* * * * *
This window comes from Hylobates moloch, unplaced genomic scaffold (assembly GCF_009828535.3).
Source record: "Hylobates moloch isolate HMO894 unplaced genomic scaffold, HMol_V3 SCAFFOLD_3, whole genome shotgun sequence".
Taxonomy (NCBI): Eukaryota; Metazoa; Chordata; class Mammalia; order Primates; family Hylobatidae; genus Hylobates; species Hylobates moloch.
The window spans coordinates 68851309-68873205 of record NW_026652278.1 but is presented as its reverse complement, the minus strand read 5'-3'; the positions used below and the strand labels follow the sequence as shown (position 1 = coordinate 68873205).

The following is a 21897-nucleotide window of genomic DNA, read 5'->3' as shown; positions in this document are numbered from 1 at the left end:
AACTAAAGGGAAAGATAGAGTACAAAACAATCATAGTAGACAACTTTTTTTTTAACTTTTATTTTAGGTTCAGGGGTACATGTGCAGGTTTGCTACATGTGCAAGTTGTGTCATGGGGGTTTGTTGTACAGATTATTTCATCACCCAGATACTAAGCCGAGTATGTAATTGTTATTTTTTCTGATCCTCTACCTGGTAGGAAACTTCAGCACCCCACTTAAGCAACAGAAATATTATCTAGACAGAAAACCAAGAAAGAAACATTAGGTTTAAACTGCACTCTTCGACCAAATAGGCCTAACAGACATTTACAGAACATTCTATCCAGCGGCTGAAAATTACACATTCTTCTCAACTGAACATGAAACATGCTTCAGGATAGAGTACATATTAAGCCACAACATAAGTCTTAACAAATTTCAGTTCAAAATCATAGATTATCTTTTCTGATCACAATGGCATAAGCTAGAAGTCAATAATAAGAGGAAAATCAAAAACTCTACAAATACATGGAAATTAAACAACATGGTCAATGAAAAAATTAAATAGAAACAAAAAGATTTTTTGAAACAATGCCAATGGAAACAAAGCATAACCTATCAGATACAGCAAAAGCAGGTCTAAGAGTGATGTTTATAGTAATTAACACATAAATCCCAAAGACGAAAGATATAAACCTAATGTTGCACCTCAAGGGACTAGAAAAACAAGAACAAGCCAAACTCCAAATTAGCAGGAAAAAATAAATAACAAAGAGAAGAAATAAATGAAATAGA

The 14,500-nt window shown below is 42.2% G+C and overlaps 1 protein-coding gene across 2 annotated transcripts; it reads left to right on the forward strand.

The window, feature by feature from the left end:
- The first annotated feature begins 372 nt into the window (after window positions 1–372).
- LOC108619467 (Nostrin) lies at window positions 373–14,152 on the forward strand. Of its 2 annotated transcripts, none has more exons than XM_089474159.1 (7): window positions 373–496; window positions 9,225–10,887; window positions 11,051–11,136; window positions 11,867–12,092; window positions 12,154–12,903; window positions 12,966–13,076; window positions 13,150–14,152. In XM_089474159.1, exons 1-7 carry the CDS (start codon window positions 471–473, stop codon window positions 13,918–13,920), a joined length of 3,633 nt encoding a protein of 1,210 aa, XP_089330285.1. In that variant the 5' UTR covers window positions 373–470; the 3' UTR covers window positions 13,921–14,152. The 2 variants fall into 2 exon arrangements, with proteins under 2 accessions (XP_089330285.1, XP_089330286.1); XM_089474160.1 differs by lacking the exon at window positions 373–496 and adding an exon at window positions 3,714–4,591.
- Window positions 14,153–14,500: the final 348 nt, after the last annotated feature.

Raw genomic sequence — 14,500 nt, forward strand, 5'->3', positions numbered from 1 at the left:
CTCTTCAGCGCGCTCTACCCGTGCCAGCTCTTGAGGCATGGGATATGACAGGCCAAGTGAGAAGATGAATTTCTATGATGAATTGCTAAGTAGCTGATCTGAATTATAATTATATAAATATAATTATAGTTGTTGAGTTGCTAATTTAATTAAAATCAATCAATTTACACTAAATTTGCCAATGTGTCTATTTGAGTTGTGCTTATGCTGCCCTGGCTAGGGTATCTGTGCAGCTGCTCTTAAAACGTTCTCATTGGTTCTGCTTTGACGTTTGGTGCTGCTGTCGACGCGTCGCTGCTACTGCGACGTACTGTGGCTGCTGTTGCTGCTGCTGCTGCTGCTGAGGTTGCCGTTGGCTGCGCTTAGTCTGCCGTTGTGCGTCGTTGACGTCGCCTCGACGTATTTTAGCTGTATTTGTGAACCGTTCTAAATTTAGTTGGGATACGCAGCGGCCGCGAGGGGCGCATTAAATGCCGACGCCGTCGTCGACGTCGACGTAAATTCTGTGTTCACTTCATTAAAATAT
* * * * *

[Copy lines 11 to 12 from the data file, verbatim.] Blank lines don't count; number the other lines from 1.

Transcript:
- Window positions 14,153–14,500: the final 348 nt, after the last annotated feature.

Raw genomic sequence — 14,500 nt, forward strand, 5'->3', positions numbered from 1 at the left: